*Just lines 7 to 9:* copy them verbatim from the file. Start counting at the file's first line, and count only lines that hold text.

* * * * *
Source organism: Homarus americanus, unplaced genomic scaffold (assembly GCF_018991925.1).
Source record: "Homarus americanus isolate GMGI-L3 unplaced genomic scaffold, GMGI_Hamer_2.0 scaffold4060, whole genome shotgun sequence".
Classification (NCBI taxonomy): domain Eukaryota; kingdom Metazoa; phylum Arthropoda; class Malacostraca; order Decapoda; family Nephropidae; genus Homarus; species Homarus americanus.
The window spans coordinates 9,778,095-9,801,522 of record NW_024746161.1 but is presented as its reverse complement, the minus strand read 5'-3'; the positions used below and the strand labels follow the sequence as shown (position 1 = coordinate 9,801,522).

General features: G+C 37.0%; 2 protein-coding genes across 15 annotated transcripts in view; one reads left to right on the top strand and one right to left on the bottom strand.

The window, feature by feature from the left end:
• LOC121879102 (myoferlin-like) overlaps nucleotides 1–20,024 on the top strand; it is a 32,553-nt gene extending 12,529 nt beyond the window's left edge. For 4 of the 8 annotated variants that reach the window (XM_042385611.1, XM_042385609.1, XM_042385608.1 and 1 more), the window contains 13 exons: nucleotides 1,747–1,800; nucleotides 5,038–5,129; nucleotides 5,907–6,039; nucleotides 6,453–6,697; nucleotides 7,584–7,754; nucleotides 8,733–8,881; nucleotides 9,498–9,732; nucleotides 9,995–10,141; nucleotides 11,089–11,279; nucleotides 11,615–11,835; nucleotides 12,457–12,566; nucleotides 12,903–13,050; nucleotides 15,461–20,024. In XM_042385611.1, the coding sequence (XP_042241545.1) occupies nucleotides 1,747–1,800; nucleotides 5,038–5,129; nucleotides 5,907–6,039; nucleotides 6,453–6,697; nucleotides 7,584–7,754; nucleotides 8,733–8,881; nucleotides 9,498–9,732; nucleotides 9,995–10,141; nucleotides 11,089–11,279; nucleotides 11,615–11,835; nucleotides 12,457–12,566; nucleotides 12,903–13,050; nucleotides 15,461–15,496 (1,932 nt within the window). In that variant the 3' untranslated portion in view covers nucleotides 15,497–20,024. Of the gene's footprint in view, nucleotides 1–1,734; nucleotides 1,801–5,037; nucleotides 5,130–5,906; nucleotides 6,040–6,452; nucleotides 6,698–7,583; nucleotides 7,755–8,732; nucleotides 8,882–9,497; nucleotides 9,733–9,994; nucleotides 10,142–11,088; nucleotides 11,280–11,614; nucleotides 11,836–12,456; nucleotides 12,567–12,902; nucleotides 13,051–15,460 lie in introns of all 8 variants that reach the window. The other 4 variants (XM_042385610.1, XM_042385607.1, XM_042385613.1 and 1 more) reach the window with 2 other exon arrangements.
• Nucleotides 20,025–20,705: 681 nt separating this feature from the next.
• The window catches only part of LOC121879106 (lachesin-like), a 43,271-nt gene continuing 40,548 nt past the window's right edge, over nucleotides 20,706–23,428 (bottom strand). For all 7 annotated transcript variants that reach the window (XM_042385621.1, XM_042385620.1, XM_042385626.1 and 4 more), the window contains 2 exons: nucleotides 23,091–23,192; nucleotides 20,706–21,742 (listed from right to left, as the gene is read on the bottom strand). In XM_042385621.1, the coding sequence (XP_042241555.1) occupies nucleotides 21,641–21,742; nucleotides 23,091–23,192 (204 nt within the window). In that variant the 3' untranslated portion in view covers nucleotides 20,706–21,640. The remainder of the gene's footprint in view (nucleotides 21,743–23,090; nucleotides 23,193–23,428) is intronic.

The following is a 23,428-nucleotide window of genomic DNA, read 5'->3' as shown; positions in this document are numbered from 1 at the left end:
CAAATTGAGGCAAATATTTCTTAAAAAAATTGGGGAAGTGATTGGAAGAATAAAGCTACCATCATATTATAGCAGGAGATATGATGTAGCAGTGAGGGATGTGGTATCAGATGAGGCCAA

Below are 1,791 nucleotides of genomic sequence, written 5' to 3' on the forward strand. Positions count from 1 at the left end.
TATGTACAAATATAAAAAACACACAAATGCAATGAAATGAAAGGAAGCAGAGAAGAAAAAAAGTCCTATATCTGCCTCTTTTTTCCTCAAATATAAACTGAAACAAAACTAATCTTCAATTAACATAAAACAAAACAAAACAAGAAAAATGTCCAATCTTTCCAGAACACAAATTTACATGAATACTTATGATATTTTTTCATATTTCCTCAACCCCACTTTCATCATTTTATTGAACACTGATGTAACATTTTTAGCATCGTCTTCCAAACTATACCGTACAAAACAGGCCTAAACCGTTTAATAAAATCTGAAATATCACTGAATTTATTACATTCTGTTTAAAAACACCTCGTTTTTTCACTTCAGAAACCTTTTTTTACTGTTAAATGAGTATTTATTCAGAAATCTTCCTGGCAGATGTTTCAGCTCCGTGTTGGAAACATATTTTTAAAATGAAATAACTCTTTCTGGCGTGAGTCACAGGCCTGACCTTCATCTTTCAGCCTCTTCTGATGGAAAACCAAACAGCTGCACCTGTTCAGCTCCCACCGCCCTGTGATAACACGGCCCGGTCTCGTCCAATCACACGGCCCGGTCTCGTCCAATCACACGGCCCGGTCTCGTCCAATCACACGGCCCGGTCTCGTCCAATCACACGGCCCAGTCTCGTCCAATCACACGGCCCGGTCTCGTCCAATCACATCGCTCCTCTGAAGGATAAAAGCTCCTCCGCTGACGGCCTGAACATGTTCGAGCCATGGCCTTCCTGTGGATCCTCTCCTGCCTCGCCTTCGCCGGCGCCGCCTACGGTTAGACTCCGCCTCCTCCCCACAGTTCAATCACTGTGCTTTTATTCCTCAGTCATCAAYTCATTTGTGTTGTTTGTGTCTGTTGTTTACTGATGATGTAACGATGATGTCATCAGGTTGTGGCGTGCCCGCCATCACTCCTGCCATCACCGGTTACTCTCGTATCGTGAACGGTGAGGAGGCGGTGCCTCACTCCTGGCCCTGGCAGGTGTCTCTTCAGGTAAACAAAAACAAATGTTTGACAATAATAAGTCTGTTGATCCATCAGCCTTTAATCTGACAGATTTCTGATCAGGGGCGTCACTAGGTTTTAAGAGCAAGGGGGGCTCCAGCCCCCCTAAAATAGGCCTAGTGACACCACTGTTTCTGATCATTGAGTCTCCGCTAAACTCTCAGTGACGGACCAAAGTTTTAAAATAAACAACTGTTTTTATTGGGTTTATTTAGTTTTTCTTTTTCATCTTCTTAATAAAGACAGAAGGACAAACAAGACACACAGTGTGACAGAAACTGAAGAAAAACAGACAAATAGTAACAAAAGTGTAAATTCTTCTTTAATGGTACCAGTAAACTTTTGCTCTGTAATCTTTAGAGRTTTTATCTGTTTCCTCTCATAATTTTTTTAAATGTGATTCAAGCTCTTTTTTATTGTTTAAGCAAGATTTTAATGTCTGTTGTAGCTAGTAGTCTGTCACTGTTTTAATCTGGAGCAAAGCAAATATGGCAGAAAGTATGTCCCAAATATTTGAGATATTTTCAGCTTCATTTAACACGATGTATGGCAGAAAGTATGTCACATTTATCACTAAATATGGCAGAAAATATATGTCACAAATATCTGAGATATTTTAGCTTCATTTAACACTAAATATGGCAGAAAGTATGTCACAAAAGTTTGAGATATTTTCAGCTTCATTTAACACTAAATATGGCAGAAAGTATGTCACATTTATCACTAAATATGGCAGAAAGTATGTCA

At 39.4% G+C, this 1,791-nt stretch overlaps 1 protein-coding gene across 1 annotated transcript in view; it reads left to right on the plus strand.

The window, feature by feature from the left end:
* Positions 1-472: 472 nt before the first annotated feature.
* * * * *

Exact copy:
• LOC121879102 (myoferlin-like) overlaps nucleotides 1–20,024 on the top strand; it is a 32,553-nt gene extending 12,529 nt beyond the window's left edge. For 4 of the 8 annotated variants that reach the window (XM_042385611.1, XM_042385609.1, XM_042385608.1 and 1 more), the window contains 13 exons: nucleotides 1,747–1,800; nucleotides 5,038–5,129; nucleotides 5,907–6,039; nucleotides 6,453–6,697; nucleotides 7,584–7,754; nucleotides 8,733–8,881; nucleotides 9,498–9,732; nucleotides 9,995–10,141; nucleotides 11,089–11,279; nucleotides 11,615–11,835; nucleotides 12,457–12,566; nucleotides 12,903–13,050; nucleotides 15,461–20,024. In XM_042385611.1, the coding sequence (XP_042241545.1) occupies nucleotides 1,747–1,800; nucleotides 5,038–5,129; nucleotides 5,907–6,039; nucleotides 6,453–6,697; nucleotides 7,584–7,754; nucleotides 8,733–8,881; nucleotides 9,498–9,732; nucleotides 9,995–10,141; nucleotides 11,089–11,279; nucleotides 11,615–11,835; nucleotides 12,457–12,566; nucleotides 12,903–13,050; nucleotides 15,461–15,496 (1,932 nt within the window). In that variant the 3' untranslated portion in view covers nucleotides 15,497–20,024. Of the gene's footprint in view, nucleotides 1–1,734; nucleotides 1,801–5,037; nucleotides 5,130–5,906; nucleotides 6,040–6,452; nucleotides 6,698–7,583; nucleotides 7,755–8,732; nucleotides 8,882–9,497; nucleotides 9,733–9,994; nucleotides 10,142–11,088; nucleotides 11,280–11,614; nucleotides 11,836–12,456; nucleotides 12,567–12,902; nucleotides 13,051–15,460 lie in introns of all 8 variants that reach the window. The other 4 variants (XM_042385610.1, XM_042385607.1, XM_042385613.1 and 1 more) reach the window with 2 other exon arrangements.
• Nucleotides 20,025–20,705: 681 nt separating this feature from the next.
• The window catches only part of LOC121879106 (lachesin-like), a 43,271-nt gene continuing 40,548 nt past the window's right edge, over nucleotides 20,706–23,428 (bottom strand). For all 7 annotated transcript variants that reach the window (XM_042385621.1, XM_042385620.1, XM_042385626.1 and 4 more), the window contains 2 exons: nucleotides 23,091–23,192; nucleotides 20,706–21,742 (listed from right to left, as the gene is read on the bottom strand). In XM_042385621.1, the coding sequence (XP_042241555.1) occupies nucleotides 21,641–21,742; nucleotides 23,091–23,192 (204 nt within the window). In that variant the 3' untranslated portion in view covers nucleotides 20,706–21,640. The remainder of the gene's footprint in view (nucleotides 21,743–23,090; nucleotides 23,193–23,428) is intronic.